July 19, 2016

Notes on vendor lock-in

Vendor lock-in is an important subject. Everybody knows that. But few of us realize just how complicated the subject is, nor how riddled it is with paradoxes. Truth be told, I wasn’t fully aware either. But when I set out to write this post, I found that it just kept growing longer.

1. The most basic form of lock-in is:

2. Enterprise vendor standardization is closely associated with lock-in. The core idea is that you have a mandate or strong bias toward having different apps run over the same platforms, because:

3. That last point is double-edged; you have more power over suppliers to whom you give more business, but they also have more power over you. The upshot is often an ELA (Enterprise License Agreement), which commonly works:

Thus, doing an additional project using ELAed products may appear low-cost.

Often those appearances are substantially correct. That’s a big reason why incumbent software is difficult to supplant unless the upstart substitute is superior in fundamental and important ways.

4. Subscriptions are closely associated with lock-in.

Much of why customers care about lock-in is the subscription costs it’s likely to commit them to.

5. Also related to lock-in are thick single-vendor technology stacks. If you run Oracle applications, you’re going to run the Oracle DBMS too. And if you run that, you’re likely to run other Oracle software, and perhaps use Exadata hardware as well. The cloud ==> lock-in truism is an example of this point as well.

6. There’s a lot of truth to the generality that central IT cares about overall technology architecture, while line-of-business departments just want to get the job done. This causes departments to both:

Thus, departmental influence on IT both encourages and discourages lock-in.

7. IBM is all about lock-in. IBM’s support for Linux, Eclipse and so on don’t really contradict that. IBM’s business model is to squeeze serve its still-large number of strongly loyal customers as well as it can.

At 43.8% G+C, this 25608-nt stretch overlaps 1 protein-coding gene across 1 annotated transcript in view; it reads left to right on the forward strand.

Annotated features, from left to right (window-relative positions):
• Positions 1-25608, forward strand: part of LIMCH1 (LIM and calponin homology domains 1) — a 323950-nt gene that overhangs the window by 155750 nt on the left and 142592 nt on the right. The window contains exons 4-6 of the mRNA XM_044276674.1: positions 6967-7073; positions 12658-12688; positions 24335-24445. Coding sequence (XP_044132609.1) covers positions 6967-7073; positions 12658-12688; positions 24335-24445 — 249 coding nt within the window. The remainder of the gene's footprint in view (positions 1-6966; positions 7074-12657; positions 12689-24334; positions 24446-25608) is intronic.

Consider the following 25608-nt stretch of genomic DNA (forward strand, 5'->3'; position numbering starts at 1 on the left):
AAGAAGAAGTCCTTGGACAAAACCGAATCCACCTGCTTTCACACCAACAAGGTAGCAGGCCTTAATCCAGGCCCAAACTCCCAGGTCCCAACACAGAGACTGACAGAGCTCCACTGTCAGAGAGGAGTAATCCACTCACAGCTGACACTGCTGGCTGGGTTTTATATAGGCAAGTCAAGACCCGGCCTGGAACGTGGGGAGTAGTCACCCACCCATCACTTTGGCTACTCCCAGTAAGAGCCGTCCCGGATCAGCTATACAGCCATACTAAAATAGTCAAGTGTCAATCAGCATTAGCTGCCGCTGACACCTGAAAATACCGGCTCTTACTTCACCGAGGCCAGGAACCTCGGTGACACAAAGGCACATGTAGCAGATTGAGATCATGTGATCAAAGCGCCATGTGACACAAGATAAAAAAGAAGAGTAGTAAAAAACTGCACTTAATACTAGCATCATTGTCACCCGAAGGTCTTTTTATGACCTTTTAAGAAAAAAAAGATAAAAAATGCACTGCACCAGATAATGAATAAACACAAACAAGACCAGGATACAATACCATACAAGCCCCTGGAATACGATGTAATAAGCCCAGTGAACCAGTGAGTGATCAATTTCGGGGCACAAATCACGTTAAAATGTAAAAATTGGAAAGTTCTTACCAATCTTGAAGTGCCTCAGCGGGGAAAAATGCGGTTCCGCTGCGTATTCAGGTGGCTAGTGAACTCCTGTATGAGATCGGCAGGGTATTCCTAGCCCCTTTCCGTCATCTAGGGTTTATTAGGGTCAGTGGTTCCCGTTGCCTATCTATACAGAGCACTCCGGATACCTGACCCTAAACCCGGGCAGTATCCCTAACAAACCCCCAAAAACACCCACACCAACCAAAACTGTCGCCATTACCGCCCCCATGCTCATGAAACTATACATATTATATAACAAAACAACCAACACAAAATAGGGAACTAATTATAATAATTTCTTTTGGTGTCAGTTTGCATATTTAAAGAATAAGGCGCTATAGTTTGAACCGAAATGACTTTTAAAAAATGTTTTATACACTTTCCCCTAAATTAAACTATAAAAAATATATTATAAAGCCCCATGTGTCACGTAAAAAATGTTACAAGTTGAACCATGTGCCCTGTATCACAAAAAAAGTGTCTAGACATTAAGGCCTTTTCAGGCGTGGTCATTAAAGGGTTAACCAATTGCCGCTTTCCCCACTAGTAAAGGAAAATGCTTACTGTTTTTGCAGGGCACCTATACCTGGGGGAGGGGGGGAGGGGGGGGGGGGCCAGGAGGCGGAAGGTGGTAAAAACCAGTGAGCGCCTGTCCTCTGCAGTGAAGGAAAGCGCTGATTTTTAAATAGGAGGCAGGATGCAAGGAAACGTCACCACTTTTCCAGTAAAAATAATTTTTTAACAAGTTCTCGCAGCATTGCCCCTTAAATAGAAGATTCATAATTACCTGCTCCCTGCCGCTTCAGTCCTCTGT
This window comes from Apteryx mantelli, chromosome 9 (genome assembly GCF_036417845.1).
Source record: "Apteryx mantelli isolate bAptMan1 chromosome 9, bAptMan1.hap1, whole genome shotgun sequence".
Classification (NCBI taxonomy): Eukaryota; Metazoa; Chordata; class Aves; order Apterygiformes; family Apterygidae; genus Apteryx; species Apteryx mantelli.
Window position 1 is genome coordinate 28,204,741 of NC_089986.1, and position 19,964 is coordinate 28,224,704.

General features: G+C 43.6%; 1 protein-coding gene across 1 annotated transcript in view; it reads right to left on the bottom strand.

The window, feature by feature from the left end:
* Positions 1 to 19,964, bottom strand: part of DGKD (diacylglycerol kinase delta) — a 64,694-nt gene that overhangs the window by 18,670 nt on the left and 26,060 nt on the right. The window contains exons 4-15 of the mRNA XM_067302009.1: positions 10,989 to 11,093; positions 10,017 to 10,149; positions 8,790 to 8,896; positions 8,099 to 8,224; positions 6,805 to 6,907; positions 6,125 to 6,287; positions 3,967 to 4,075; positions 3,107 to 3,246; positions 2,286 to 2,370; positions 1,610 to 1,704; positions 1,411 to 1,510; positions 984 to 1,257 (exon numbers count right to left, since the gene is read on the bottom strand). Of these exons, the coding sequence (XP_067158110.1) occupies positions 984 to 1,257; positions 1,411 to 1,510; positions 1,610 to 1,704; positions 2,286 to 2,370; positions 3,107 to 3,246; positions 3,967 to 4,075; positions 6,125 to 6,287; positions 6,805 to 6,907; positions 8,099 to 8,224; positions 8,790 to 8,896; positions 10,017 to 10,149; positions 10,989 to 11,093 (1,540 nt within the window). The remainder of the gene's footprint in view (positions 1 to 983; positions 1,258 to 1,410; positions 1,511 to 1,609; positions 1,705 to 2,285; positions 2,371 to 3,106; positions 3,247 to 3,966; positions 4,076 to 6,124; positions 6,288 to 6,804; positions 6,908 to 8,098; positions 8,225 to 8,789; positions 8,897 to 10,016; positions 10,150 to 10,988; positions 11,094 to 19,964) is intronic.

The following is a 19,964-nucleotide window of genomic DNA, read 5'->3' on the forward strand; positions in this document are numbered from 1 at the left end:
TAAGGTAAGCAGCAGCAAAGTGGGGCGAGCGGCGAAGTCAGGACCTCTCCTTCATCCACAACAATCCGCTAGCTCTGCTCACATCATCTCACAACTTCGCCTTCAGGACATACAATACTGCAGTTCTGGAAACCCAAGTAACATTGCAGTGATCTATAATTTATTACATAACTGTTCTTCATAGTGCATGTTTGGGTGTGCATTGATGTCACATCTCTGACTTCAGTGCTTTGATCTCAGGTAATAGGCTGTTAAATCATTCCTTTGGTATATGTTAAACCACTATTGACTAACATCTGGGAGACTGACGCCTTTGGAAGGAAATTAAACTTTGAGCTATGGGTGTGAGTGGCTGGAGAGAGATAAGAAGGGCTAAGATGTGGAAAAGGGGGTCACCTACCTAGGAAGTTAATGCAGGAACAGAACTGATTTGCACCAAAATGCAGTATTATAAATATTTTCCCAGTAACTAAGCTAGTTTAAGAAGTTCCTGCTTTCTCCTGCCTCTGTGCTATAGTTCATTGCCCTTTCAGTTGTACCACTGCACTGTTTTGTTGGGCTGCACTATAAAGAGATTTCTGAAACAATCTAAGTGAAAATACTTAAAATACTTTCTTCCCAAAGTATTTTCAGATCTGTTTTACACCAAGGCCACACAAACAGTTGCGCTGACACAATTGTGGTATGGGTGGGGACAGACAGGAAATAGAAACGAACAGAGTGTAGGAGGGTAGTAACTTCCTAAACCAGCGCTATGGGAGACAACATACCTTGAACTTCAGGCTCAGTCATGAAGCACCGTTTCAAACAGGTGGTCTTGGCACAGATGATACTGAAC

8. Microsoft’s business model over the decades has also greatly depended on lock-in.

Yet sometimes, Microsoft is more free and open.

9. SAP applications run over several different DBMS, including its own cheap MaxDB. That counteracts potential DBMS lock-in. But some of its newer apps are HANA-specific. That, of course, has the opposite effect.

10. And with that as background, we can finally get to what led me to finally write this post. Multiple clients have complaints that may be paraphrased as:

So open source vendors of NoSQL data managers and similar technologies felt like they were the only kind of vendor suffering from fear of lock-in.

I agree with them that enterprises who feel this way are getting it wrong. Indeed:

This is the value proposition that propelled Cloudera. It’s also a strong reason to give money to whichever of MongoDB, DataStax, Neo Technology et al. sponsors open source technology that you use.

General disclosure: My fingerprints have been on this industry strategy since before the term “NoSQL” was coined. It’s been an aspect of many different consulting relationships.

Some enterprises push back, logically or emotionally as the case may be, by observing that the best internet companies — e.g., Facebook — are allergic to paying for software, even open source. My refutations of that argument include: